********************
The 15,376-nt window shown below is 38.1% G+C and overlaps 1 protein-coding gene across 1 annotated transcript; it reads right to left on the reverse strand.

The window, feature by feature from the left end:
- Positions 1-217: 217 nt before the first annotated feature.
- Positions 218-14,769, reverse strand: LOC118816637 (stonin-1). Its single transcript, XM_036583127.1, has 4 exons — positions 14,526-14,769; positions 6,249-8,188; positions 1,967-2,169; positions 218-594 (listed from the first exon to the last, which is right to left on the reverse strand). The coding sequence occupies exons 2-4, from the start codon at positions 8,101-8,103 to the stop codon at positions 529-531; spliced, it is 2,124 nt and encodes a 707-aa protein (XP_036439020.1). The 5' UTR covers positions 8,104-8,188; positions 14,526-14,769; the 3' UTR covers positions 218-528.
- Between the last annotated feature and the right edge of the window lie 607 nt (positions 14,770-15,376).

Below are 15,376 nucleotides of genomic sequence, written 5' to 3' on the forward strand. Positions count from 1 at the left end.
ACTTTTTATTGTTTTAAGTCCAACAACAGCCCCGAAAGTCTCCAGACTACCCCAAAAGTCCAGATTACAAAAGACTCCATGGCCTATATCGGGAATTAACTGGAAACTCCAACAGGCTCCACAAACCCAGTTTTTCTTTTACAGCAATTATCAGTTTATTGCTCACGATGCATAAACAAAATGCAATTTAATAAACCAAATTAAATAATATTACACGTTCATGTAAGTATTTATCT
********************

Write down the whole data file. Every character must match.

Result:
The 15,376-nt window shown below is 38.1% G+C and overlaps 1 protein-coding gene across 1 annotated transcript; it reads right to left on the reverse strand.

The window, feature by feature from the left end:
- Positions 1-217: 217 nt before the first annotated feature.
- Positions 218-14,769, reverse strand: LOC118816637 (stonin-1). Its single transcript, XM_036583127.1, has 4 exons — positions 14,526-14,769; positions 6,249-8,188; positions 1,967-2,169; positions 218-594 (listed from the first exon to the last, which is right to left on the reverse strand). The coding sequence occupies exons 2-4, from the start codon at positions 8,101-8,103 to the stop codon at positions 529-531; spliced, it is 2,124 nt and encodes a 707-aa protein (XP_036439020.1). The 5' UTR covers positions 8,104-8,188; positions 14,526-14,769; the 3' UTR covers positions 218-528.
- Between the last annotated feature and the right edge of the window lie 607 nt (positions 14,770-15,376).

Below are 15,376 nucleotides of genomic sequence, written 5' to 3' on the forward strand. Positions count from 1 at the left end.
ACTTTTTATTGTTTTAAGTCCAACAACAGCCCCGAAAGTCTCCAGACTACCCCAAAAGTCCAGATTACAAAAGACTCCATGGCCTATATCGGGAATTAACTGGAAACTCCAACAGGCTCCACAAACCCAGTTTTTCTTTTACAGCAATTATCAGTTTATTGCTCACGATGCATAAACAAAATGCAATTTAATAAACCAAATTAAATAATATTACACGTTCATGTAAGTATTTATCT